The debate, of course, is over a package of legislation referred to as "campaign finance reform." There is a correct recognition of a serious problem in our nation: the undue influence of "big money" special interests attempting to buy - or at least rent - politicians.
Unfortunately, the vast majority of the legislation being considered takes exactly the wrong course of action. Many of the politicians assume that restricting the right of people to be involved in the political process can cure what is wrong with the system. Limiting freedom, however, is not the answer, for the problem is not that we have too much freedom, but that government has too much power.
The real origin of the campaign finance problem is the expanded role of the federal government. The simple truth is that people are willing to spend a lot of money to influence the outcome of elections because the federal government has so much power. With that in mind, it is obvious that the proper solution to the issue is to greatly reduce the role of government. By drastically reducing the power lawmakers maintain over virtually every aspect of citizen's lives, the influence enjoyed by campaign contributors, lobbyists and political action committees would quickly dissipate.
We are fooling ourselves if we think that real reform will ever take place, given the narrowness of the current range of ideological debate. After all, in Washington it is often political pragmatism, not devotion to principle, which guides the decisions of people of both parties. And they have found it is not only easier to blame those who donate to campaigns for the problem with the system, but it also allows them to keep all the power they have amassed.
The rights of eligible citizens to seek office, volunteer for the campaigns of the candidates they like, vote for candidates of their choice, and even the right to create and develop new political parties, are fundamental to a free society. But more and more, people find the choice of candidates from the two major parties to be akin to choosing between the lesser of two evils, and feel increasingly unrepresented in the democratic process, not knowing that there may well be candidates out there who more closely match their own political philosophy.
I have introduced two pieces of legislation which will be included in the debate on this issue. My legislation, rather than disgracing our First Amendment rights, embraces them by enhancing electoral free speech.
The Debate Freedom Act of 1997 expands the opportunity for political debate and discourse by requiring recipients of federal matching campaign funds (currently available only for Presidential and Vice Presidential campaigns) to agree in writing not to participate in debates to which every other candidate for that office whom either qualifies for federal funds or is on the ballot in a minimum of 40 states, are not invited. If the candidate violates the agreement, they lose the federal matching funds.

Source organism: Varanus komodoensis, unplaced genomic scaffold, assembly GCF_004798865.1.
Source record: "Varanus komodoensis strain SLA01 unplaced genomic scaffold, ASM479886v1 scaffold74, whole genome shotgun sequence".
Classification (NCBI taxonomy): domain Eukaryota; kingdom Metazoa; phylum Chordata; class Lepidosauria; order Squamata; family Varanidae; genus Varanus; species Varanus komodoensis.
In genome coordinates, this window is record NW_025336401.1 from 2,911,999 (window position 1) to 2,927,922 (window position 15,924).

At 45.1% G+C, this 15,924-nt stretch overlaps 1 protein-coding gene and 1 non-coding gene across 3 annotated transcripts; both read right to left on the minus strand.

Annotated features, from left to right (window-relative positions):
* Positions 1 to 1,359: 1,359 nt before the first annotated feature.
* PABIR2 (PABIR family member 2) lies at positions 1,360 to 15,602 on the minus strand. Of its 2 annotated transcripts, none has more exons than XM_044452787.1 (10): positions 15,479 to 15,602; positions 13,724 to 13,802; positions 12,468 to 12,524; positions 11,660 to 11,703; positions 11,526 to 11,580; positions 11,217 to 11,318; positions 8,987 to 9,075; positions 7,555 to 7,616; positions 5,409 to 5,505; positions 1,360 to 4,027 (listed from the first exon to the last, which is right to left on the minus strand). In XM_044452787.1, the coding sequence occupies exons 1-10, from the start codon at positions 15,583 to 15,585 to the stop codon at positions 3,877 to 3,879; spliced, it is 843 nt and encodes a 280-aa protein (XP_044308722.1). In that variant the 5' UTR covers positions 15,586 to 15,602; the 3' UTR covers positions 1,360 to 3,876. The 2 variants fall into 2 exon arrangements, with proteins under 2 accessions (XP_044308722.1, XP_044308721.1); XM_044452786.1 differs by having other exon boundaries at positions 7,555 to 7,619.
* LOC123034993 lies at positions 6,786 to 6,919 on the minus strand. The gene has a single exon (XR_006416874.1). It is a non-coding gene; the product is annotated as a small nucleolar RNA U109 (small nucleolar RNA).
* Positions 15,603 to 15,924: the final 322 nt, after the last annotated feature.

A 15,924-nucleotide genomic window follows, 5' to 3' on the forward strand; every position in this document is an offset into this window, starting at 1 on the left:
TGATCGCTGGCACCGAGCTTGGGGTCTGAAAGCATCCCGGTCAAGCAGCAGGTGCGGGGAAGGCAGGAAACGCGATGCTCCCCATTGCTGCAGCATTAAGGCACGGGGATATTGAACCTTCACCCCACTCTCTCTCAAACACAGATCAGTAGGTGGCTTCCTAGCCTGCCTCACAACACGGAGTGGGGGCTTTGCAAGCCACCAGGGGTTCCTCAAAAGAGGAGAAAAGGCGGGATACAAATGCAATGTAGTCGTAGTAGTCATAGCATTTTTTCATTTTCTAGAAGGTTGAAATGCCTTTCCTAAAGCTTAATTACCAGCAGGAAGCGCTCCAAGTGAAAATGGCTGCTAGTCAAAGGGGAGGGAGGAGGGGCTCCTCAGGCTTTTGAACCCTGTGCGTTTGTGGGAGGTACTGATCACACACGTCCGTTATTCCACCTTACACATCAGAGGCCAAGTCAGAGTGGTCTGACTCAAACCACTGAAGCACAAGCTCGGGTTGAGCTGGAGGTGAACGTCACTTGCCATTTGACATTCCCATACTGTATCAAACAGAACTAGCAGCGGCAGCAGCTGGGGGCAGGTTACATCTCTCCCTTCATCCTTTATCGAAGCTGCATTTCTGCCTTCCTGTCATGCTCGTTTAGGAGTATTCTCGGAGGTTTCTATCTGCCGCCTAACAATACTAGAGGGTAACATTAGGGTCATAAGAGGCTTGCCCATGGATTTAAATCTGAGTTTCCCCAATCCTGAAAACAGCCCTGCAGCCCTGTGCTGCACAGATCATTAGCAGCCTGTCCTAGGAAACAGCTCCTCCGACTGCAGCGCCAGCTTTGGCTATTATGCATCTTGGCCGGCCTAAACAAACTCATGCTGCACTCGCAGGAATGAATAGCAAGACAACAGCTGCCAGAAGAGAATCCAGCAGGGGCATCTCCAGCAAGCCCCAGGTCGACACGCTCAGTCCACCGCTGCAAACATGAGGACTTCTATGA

A lack of differing views in the debates is not the only problem; there is also a lack of choice at the ballot box.
Undue restrictions on access to the ballot impair the ability of citizens to exercise their rights, and has a direct and damaging effect on citizens' participation in the electoral process. Many states unduly restrict access to the ballot by means of such devices as excessive petition signature requirements, insufficient petitioning periods, unconstitutionally early petition filing deadlines, petition signature distribution criteria, and limitations on eligibility to circulate and sign petitions.
The Voter Freedom Act will establish fair and uniform standards regulating access to the ballot by eligible citizens who desire to seek election to Federal office and political parties, bodies, and groups which desire to take part in elections for Federal office; and to maximize the participation of eligible citizens in elections for Federal office.
Congress has strict constitutional authority to regulate, protect and promote the exercise of the voting rights, as well as set the specifications on how federal elections are to be conducted.
It would be ironic if in our zeal to promote freedom and correct what is wrong with our system of campaigns and elections, we instituted new laws and regulations that trample our most precious rights. The answer to our electoral problems is found not in restricting freedom or limiting access, but rather in following the Constitution and allowing maximum individual liberty.